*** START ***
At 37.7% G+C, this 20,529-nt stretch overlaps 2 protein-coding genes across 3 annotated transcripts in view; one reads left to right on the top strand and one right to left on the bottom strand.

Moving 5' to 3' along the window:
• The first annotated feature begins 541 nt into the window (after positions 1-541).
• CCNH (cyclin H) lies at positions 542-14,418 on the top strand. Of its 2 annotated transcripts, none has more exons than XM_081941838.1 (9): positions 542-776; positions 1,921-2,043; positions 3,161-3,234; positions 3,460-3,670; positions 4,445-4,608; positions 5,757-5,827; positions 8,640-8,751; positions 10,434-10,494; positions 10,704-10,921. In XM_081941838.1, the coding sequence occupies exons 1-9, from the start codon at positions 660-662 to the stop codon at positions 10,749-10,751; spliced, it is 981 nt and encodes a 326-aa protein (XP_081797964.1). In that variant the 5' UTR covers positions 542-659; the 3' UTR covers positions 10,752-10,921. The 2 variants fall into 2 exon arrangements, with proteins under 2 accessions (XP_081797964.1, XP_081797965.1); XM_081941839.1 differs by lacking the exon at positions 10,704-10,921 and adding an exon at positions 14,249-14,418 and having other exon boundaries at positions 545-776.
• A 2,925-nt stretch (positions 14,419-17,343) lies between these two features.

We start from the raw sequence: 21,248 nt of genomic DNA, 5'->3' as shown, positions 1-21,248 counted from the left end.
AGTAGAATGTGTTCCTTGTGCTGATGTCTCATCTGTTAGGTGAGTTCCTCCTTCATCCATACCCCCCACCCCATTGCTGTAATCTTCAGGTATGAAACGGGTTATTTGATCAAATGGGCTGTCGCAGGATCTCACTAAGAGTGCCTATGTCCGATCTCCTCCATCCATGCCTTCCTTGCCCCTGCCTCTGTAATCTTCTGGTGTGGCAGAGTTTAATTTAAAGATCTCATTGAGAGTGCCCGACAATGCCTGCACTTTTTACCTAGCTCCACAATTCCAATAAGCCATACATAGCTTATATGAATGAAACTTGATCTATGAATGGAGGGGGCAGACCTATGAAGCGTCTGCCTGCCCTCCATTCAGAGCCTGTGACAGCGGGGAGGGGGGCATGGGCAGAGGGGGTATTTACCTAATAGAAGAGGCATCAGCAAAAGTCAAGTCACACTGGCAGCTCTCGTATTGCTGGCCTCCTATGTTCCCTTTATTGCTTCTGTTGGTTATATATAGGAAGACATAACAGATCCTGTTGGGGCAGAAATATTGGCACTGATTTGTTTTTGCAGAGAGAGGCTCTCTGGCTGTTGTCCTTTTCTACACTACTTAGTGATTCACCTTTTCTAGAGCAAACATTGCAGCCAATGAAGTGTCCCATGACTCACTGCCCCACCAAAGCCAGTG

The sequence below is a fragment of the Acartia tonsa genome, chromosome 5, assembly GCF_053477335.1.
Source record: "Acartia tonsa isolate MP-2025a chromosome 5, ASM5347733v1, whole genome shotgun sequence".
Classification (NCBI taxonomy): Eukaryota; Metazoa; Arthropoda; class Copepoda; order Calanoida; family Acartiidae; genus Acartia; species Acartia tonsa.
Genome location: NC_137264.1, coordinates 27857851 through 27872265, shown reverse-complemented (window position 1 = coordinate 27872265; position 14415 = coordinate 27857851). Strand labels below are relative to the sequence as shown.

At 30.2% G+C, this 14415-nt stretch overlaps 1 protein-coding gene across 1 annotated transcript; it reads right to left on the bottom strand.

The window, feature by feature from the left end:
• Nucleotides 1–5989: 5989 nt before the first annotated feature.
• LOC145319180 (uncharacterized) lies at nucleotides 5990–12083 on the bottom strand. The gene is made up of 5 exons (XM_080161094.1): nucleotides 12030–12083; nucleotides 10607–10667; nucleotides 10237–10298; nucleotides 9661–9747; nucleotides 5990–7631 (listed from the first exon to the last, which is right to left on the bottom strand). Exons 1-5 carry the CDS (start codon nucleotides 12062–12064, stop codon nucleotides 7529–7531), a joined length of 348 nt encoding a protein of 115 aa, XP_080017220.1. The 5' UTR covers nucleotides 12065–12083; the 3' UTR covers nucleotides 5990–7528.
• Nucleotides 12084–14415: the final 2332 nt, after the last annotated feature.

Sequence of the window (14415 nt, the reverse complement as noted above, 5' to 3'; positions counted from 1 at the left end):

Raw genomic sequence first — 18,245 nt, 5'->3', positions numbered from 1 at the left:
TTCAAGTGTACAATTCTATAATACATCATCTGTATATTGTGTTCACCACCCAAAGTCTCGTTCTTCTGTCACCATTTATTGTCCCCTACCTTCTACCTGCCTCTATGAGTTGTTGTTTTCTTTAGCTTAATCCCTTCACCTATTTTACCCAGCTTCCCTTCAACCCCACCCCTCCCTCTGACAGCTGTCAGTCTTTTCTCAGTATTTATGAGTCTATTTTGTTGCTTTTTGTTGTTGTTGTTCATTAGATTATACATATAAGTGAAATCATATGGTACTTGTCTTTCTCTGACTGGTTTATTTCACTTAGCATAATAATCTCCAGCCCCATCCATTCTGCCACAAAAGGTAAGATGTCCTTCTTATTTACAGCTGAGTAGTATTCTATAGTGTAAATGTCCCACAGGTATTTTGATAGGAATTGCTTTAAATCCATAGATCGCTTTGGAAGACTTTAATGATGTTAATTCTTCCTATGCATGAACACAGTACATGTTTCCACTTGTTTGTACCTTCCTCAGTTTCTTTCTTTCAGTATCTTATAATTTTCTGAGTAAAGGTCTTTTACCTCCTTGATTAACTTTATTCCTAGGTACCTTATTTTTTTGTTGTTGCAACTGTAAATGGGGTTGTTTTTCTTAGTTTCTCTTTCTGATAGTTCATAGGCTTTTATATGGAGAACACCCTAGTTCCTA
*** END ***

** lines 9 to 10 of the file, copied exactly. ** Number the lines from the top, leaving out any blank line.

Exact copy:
Source record: "Acartia tonsa isolate MP-2025a chromosome 5, ASM5347733v1, whole genome shotgun sequence".
Classification (NCBI taxonomy): Eukaryota; Metazoa; Arthropoda; class Copepoda; order Calanoida; family Acartiidae; genus Acartia; species Acartia tonsa.